Wrench. The tool. The one she needs to turn on the shower because the handle is missing. It’s late, and she has to wait for the maintenance manager to make his way back to the property – not an easy trek when the Pacific licks your doorstep; streets are streams. It’s rainy season in Costa Rica, which translates to mud. Tourist season is still a few weeks away.
Her fluent Spanish does not include the word for “wrench.” She doesn’t need the faucet fixed; she already knows that isn’t possible. She just needs to borrow a wrench; she will manage the rest.
Pantomime works. The experience has now inscribed “llave ingelsa” into her mental dictionary. English key. Wrench.
This is Sarah, nearly three years after she helped us open our cozy Belhaven, NC, bed and breakfast. This is Sarah at her best – the person you want in your boat if you are shipwrecked on a deserted island.
She tells me of the day a mischievous troop of capuchin monkeys made a mess of her kitchen and the night a bat slid into her 100-square foot casita and bounced around for hours before it found its way out. And the time her only pair of flip-flops got caught in a rogue wave, and she had to chase them down or suffer the consequences of walking barefoot to town on gravel roads – after work – to replace them. As challenging as some days have been, the only unkind thing Sarah says about living in Costa Rica is, “It can be frustrating.”
I name the marketable skills Sarah has stuffed into her backpack: Flexible to withstand constant change; comfortable with approximations; undaunted by visitors who don’t respect closed doors. Her physical strength is obvious. The terrain is challenging, and many places worth going are not accessible by car. Less obvious is her inventiveness. Things break splendidly where heat, humidity and salt air form a trifecta for atmospheric corrosion. Technology works intermittently. She lists the workarounds she has improvised to coax more life out of dying appliances. There is no Amazon delivery service, and the nearest Walmart is a day away.
Welcome to paradise, where luxury is a dry towel untouched by mildew.
The Happiest Place on Earth is Not Disney World
The Happy Planet Index has ranked Costa Rica — a Third World economy – in its top spot, based on a harmonious equation: wellbeing, life expectancy, inequality of outcomes and ecological footprint. The upshot? Using natural resources efficiently, people live long and happy lives.
In Costa Rica, nature is Commander-in -Chief. Without human interference and management, the jungle will tear down concrete and conceal evidence of human existence. Just this year, archeologists uncovered one of the largest-ever ancient Mayan cities – a huge network of plazas and pyramids – hidden under the lush canopy of Guatemala.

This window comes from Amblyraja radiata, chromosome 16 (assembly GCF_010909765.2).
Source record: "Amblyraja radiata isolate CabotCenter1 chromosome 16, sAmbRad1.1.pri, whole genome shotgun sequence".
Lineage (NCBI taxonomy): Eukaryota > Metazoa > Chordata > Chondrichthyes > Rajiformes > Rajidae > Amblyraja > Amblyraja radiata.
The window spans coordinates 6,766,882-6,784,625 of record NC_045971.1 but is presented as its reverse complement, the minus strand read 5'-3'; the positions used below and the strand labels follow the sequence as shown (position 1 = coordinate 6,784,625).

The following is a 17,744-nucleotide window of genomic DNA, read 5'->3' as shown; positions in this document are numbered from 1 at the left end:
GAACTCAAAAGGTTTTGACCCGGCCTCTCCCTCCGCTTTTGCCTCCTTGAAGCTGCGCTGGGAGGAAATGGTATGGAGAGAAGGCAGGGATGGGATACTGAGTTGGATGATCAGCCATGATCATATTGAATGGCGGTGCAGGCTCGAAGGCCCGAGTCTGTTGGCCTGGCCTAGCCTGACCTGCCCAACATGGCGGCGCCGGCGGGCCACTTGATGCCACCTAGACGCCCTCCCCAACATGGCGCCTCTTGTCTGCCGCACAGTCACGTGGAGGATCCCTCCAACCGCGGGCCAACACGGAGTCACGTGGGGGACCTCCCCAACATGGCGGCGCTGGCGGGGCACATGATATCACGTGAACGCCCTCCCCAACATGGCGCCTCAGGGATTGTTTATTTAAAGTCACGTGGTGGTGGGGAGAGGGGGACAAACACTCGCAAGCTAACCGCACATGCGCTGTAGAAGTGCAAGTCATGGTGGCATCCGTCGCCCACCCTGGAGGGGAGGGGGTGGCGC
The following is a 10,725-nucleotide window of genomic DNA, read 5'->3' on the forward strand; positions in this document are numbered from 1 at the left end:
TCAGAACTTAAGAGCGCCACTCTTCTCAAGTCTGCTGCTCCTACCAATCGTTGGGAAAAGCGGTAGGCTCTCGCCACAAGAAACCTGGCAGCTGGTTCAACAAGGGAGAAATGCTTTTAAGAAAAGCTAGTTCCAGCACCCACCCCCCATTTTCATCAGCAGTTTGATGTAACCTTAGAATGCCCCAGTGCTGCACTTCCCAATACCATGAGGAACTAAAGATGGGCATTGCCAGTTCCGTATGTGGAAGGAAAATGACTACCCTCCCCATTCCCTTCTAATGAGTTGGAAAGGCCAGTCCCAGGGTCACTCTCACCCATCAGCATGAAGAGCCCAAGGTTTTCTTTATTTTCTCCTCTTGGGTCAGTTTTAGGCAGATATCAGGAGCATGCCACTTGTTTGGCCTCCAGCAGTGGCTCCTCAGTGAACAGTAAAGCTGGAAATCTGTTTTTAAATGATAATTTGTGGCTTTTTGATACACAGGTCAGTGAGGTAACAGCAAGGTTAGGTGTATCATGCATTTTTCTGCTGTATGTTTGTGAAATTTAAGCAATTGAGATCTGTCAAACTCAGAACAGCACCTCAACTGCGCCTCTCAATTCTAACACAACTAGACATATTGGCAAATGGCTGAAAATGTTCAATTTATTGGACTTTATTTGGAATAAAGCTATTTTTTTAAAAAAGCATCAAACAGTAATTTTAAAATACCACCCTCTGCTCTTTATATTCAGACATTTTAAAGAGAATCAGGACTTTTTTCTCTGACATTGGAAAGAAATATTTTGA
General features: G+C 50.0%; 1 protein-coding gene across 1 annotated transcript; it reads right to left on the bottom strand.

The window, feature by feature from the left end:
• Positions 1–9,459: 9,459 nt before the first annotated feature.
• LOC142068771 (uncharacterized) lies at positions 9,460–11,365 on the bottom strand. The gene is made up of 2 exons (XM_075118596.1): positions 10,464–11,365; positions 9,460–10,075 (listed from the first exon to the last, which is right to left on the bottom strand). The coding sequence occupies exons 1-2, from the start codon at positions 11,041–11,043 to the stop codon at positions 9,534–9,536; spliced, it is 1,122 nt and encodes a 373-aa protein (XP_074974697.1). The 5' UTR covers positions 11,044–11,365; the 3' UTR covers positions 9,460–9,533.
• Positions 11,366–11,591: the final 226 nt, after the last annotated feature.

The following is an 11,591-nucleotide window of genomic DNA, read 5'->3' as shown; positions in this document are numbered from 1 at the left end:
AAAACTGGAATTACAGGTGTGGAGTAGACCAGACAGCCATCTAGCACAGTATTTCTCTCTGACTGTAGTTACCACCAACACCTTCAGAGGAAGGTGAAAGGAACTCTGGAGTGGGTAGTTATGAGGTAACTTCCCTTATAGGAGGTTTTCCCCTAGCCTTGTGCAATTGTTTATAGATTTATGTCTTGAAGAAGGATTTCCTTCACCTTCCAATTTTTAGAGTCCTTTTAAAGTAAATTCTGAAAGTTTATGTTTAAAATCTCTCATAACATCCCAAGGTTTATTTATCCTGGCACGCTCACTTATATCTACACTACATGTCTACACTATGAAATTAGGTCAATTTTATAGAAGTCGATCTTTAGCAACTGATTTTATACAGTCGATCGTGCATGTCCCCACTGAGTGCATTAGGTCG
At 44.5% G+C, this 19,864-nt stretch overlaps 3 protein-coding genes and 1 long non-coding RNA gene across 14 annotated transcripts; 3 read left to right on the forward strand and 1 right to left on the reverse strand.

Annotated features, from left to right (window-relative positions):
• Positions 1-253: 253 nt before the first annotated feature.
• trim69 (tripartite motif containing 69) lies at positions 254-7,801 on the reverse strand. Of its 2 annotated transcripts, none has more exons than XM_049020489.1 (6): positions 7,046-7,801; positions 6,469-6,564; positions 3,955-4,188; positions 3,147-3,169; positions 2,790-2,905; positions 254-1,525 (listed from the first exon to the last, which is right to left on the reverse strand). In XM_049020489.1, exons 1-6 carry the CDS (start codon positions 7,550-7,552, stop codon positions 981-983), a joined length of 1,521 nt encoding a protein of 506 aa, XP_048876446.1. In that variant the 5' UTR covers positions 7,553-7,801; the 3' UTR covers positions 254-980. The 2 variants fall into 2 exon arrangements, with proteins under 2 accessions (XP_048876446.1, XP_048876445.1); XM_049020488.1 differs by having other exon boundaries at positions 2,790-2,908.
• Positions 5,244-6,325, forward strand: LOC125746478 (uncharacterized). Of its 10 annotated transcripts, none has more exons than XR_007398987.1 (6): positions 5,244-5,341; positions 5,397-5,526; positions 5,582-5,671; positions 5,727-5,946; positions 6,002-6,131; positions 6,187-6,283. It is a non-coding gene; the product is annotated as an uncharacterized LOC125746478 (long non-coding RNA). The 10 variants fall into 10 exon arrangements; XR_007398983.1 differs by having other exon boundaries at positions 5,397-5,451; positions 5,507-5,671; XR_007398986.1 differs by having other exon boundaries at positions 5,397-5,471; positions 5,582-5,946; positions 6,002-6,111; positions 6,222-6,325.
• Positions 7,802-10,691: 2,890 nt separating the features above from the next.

With only .03 percent of the world’s land mass, Costa Rica has managed to preserve 25 percent of its country. It is one of the most biologically diverse places on earth, and within Costa Rica, the remote Osa Peninsula has the largest portion of preserved land – 60 percent. This is where Sarah lives and works at the Hotel Jinetes De Osa, a rustic beachside retreat on Drake Bay.
Her commute is a 185-step climb up and down a steep incline, surrounded by flora and fauna. Her schedule is dictated by the tides and the sun. Her diet is dictated by what is locally produced, raised or caught in the sea. “This is what it’s like to live in balance with nature,” Sarah tells me.
Family is everything here. Even those unrelated by blood or patriotism work together like family, celebrate like family. There is no sense of “not my job.” Everyone leans on everyone else. This is a place where getting even small things accomplished takes relay-race trust – a value far greater than precision.
It’s hard to live here, but it’s harder to leave. Imagine Adam and Eve willingly vacating the Garden of Eden, where everything is perfect, almost perfect, at the top of the Happy Planet Index.
You can’t possibly know the wealth of knowledge you will gain the instant you step off the water taxi into the warm surf, baggage over your head. Timing your debarkation with the waves, the captain yells, “Now!” Hesitate, and you risk being hit by the boat.
This is the price of paradise. This is Sarah three years later.